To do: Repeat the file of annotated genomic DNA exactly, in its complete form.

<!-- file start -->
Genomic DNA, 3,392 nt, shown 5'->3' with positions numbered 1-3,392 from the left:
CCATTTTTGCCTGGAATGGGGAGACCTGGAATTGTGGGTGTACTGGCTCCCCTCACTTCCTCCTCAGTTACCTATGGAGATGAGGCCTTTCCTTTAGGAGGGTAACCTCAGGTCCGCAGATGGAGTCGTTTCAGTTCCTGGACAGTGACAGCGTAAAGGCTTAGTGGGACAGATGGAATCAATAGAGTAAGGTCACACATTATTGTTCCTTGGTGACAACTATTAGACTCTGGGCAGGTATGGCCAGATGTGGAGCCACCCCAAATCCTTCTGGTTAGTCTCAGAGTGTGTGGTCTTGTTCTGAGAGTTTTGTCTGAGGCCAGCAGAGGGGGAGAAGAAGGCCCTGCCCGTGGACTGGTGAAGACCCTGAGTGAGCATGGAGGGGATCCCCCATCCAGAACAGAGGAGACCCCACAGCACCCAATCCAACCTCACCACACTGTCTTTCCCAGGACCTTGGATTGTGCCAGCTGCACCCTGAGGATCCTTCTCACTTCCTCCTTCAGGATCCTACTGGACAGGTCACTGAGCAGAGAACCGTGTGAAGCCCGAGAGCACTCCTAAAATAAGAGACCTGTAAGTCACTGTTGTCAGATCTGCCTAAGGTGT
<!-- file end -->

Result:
Genomic DNA, 3,392 nt, shown 5'->3' with positions numbered 1-3,392 from the left:
CCATTTTTGCCTGGAATGGGGAGACCTGGAATTGTGGGTGTACTGGCTCCCCTCACTTCCTCCTCAGTTACCTATGGAGATGAGGCCTTTCCTTTAGGAGGGTAACCTCAGGTCCGCAGATGGAGTCGTTTCAGTTCCTGGACAGTGACAGCGTAAAGGCTTAGTGGGACAGATGGAATCAATAGAGTAAGGTCACACATTATTGTTCCTTGGTGACAACTATTAGACTCTGGGCAGGTATGGCCAGATGTGGAGCCACCCCAAATCCTTCTGGTTAGTCTCAGAGTGTGTGGTCTTGTTCTGAGAGTTTTGTCTGAGGCCAGCAGAGGGGGAGAAGAAGGCCCTGCCCGTGGACTGGTGAAGACCCTGAGTGAGCATGGAGGGGATCCCCCATCCAGAACAGAGGAGACCCCACAGCACCCAATCCAACCTCACCACACTGTCTTTCCCAGGACCTTGGATTGTGCCAGCTGCACCCTGAGGATCCTTCTCACTTCCTCCTTCAGGATCCTACTGGACAGGTCACTGAGCAGAGAACCGTGTGAAGCCCGAGAGCACTCCTAAAATAAGAGACCTGTAAGTCACTGTTGTCAGATCTGCCTAAGGTGT